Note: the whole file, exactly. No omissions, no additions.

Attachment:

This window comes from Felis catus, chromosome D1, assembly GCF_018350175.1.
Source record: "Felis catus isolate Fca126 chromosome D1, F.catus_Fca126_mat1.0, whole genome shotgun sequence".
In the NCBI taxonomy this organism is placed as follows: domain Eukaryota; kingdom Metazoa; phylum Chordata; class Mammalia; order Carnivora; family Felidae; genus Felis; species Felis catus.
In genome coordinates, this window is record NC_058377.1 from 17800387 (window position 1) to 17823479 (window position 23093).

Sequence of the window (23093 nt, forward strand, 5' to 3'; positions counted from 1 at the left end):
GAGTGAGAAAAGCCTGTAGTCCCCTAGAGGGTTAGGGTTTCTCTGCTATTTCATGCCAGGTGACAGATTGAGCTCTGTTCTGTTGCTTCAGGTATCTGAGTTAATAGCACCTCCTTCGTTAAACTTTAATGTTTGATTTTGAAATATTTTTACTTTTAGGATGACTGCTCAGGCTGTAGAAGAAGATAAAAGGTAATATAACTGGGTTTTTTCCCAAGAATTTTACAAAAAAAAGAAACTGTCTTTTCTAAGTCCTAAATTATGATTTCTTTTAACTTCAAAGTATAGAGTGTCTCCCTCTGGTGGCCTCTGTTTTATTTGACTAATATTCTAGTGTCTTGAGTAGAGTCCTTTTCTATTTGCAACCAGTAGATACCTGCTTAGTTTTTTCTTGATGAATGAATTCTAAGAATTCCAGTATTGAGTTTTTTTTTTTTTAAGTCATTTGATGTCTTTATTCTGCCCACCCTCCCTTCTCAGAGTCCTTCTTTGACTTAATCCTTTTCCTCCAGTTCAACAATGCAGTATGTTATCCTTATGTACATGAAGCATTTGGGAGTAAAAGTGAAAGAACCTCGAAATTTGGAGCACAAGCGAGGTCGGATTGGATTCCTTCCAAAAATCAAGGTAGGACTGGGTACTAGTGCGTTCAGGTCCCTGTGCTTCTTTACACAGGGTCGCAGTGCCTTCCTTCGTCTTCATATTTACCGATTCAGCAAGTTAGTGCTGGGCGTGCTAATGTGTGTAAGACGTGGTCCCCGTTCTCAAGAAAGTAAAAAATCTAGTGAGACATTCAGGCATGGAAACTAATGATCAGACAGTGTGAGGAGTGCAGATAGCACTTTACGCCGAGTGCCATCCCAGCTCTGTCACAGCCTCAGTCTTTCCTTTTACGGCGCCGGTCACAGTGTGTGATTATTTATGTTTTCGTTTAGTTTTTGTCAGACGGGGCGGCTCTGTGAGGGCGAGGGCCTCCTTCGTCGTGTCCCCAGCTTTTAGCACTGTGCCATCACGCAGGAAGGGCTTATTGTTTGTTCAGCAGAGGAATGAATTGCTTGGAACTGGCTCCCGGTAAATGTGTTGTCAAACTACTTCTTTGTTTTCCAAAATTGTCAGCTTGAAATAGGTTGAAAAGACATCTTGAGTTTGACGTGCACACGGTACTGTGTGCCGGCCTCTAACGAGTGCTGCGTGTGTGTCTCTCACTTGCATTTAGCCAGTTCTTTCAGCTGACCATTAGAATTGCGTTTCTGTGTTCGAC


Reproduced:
This window comes from Felis catus, chromosome D1, assembly GCF_018350175.1.
Source record: "Felis catus isolate Fca126 chromosome D1, F.catus_Fca126_mat1.0, whole genome shotgun sequence".
In the NCBI taxonomy this organism is placed as follows: domain Eukaryota; kingdom Metazoa; phylum Chordata; class Mammalia; order Carnivora; family Felidae; genus Felis; species Felis catus.
In genome coordinates, this window is record NC_058377.1 from 17800387 (window position 1) to 17823479 (window position 23093).

Sequence of the window (23093 nt, forward strand, 5' to 3'; positions counted from 1 at the left end):
GAGTGAGAAAAGCCTGTAGTCCCCTAGAGGGTTAGGGTTTCTCTGCTATTTCATGCCAGGTGACAGATTGAGCTCTGTTCTGTTGCTTCAGGTATCTGAGTTAATAGCACCTCCTTCGTTAAACTTTAATGTTTGATTTTGAAATATTTTTACTTTTAGGATGACTGCTCAGGCTGTAGAAGAAGATAAAAGGTAATATAACTGGGTTTTTTCCCAAGAATTTTACAAAAAAAAGAAACTGTCTTTTCTAAGTCCTAAATTATGATTTCTTTTAACTTCAAAGTATAGAGTGTCTCCCTCTGGTGGCCTCTGTTTTATTTGACTAATATTCTAGTGTCTTGAGTAGAGTCCTTTTCTATTTGCAACCAGTAGATACCTGCTTAGTTTTTTCTTGATGAATGAATTCTAAGAATTCCAGTATTGAGTTTTTTTTTTTTTAAGTCATTTGATGTCTTTATTCTGCCCACCCTCCCTTCTCAGAGTCCTTCTTTGACTTAATCCTTTTCCTCCAGTTCAACAATGCAGTATGTTATCCTTATGTACATGAAGCATTTGGGAGTAAAAGTGAAAGAACCTCGAAATTTGGAGCACAAGCGAGGTCGGATTGGATTCCTTCCAAAAATCAAGGTAGGACTGGGTACTAGTGCGTTCAGGTCCCTGTGCTTCTTTACACAGGGTCGCAGTGCCTTCCTTCGTCTTCATATTTACCGATTCAGCAAGTTAGTGCTGGGCGTGCTAATGTGTGTAAGACGTGGTCCCCGTTCTCAAGAAAGTAAAAAATCTAGTGAGACATTCAGGCATGGAAACTAATGATCAGACAGTGTGAGGAGTGCAGATAGCACTTTACGCCGAGTGCCATCCCAGCTCTGTCACAGCCTCAGTCTTTCCTTTTACGGCGCCGGTCACAGTGTGTGATTATTTATGTTTTCGTTTAGTTTTTGTCAGACGGGGCGGCTCTGTGAGGGCGAGGGCCTCCTTCGTCGTGTCCCCAGCTTTTAGCACTGTGCCATCACGCAGGAAGGGCTTATTGTTTGTTCAGCAGAGGAATGAATTGCTTGGAACTGGCTCCCGGTAAATGTGTTGTCAAACTACTTCTTTGTTTTCCAAAATTGTCAGCTTGAAATAGGTTGAAAAGACATCTTGAGTTTGACGTGCACACGGTACTGTGTGCCGGCCTCTAACGAGTGCTGCGTGTGTGTCTCTCACTTGCATTTAGCCAGTTCTTTCAGCTGACCATTAGAATTGCGTTTCTGTGTTCGAC